Education

Do you love to learn and now you have some time, as well? Me, too! The computer age has made it easy to learn right in the library or in your home. Most libraries are much more sophisticated then when I was young. Now they offer lectures, classes, DVDs, CDs, and some librarians can help you with a job search or genealogy. You can download books and some magazines at home. Be sure to check out your local libraries. The following offerings are online or onsite.

My recommendation is to copy and paste the following links into a program on your computer such as Notes, Pages, Word, Excel - you get the idea. Click on one link at a time and make a note of what is most useful for you. 

Online

Coursera - online classes on a broad range of topics. You can learn anything from business to history to architecture. Courses are free but you can pay for a certificate of completion.
iTunes U - you do not have to have an Apple product to get iTunes. This site has instructions for PC users. Once you're on iTunes on your device, go to the search field and type in "University." You'll see a variety of apps for your device.
CreativeLive
OpenCulture - free site with downloadable books, audiobooks, films, language classes and many other items of interest.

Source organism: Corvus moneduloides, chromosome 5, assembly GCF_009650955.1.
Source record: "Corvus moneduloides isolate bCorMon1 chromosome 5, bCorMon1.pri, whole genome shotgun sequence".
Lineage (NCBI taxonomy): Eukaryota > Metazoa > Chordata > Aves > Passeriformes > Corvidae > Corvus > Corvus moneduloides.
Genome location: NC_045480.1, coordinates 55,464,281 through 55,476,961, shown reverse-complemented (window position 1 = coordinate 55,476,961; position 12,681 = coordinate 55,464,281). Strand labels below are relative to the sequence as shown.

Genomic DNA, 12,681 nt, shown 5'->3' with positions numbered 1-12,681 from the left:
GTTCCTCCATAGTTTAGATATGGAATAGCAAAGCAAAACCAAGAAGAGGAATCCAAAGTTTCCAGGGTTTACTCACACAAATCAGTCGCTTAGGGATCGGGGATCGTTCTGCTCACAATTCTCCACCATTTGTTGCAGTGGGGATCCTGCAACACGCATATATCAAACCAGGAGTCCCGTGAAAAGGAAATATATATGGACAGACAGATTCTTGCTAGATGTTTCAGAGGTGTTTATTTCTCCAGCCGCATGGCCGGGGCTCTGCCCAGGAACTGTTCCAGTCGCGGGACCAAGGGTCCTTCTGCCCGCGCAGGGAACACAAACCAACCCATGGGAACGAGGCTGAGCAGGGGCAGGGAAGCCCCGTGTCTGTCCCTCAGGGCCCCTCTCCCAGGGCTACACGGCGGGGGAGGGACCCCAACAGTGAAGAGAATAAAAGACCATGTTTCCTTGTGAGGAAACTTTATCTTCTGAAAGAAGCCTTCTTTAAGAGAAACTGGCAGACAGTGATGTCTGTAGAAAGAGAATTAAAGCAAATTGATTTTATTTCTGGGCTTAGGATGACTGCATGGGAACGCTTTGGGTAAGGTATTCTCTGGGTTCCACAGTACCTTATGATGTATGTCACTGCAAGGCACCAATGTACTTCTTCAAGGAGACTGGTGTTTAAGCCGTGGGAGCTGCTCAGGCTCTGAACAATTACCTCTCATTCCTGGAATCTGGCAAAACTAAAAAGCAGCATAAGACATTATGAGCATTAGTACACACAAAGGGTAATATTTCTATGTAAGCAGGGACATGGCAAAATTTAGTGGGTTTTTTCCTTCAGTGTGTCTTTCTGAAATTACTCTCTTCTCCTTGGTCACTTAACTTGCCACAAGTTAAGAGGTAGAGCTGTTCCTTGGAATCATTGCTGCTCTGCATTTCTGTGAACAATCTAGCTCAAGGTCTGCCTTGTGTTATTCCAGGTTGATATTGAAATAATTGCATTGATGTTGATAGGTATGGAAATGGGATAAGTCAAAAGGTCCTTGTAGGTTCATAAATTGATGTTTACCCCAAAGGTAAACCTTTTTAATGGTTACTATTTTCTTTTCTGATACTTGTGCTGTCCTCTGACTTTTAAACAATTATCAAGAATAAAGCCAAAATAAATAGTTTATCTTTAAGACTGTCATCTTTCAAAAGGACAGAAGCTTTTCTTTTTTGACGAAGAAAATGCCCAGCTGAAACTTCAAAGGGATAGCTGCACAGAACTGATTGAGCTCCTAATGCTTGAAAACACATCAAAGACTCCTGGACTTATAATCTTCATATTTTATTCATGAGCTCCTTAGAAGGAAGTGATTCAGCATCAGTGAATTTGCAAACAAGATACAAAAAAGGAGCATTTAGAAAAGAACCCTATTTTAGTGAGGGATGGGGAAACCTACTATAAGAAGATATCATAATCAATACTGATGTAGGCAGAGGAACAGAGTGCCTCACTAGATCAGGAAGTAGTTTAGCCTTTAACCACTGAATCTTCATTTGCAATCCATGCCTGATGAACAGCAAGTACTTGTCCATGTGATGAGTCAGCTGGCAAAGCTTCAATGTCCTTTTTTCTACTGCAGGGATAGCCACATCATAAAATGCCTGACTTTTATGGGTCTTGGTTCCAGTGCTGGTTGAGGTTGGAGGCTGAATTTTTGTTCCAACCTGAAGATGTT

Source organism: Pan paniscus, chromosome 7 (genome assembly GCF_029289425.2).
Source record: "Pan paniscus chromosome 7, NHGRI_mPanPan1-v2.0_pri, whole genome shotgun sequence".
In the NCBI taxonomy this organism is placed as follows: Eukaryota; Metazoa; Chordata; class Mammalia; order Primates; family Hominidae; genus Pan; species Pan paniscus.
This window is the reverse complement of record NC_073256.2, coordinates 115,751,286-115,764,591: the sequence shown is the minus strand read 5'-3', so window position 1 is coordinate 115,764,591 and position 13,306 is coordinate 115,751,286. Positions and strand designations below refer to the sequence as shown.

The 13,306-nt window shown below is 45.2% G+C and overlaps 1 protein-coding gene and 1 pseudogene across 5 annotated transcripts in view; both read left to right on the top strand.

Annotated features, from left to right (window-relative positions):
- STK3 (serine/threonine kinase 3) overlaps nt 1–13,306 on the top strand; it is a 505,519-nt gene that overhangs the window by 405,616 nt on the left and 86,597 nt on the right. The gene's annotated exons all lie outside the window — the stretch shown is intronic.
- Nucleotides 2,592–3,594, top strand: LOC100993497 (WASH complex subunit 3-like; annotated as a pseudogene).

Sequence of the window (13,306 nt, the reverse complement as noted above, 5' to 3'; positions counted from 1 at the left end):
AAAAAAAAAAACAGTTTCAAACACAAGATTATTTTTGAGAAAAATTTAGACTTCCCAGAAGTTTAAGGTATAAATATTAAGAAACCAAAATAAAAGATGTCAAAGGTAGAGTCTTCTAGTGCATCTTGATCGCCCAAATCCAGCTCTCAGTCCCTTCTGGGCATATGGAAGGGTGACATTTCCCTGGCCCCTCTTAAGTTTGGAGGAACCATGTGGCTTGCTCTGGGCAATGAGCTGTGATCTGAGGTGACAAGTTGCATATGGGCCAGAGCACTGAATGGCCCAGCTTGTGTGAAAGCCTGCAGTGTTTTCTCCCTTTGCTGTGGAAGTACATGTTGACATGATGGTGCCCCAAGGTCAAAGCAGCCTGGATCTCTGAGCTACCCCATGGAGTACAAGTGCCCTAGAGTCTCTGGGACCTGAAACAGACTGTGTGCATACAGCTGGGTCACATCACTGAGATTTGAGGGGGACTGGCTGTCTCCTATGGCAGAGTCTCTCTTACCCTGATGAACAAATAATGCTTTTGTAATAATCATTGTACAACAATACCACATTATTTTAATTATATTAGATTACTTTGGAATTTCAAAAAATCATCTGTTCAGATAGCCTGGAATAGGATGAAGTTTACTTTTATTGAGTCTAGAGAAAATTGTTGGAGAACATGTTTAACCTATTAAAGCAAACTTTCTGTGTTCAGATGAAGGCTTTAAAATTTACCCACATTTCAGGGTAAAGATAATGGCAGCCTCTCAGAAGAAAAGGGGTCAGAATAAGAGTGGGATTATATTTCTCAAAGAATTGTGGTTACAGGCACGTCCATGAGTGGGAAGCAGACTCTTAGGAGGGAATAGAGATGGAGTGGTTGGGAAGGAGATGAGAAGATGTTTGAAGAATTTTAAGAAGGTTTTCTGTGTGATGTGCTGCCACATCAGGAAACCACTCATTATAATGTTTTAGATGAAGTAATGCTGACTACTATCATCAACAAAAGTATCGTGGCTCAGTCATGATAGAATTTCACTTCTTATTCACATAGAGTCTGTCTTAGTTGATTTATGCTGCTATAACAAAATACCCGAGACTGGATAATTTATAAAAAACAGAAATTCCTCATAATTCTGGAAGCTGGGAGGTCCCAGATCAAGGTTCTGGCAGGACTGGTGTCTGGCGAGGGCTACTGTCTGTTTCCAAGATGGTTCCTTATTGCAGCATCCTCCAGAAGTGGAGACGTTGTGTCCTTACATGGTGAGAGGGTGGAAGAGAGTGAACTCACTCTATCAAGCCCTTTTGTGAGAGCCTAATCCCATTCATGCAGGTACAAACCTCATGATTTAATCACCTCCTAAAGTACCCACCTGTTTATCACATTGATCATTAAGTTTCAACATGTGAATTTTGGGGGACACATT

YouTube - did you know you can take classes from top university professors? This link will bring you to a search for classes, and you can see Stanford, MIT, Yale and Harvard are among the many universities represented.

Onsite

The Bernard Osher Foundation offers onsite classes for mature adults around the USA and their website lists locations.

Look into your local Parks and Recreation Department as they usually have classes for Seniors. Many cities have local Senior Centers with exercise classes, special interests and hobbies and other kinds of classes. 

Some community colleges, colleges and universities offer adult learning - check their websites.
 
2016

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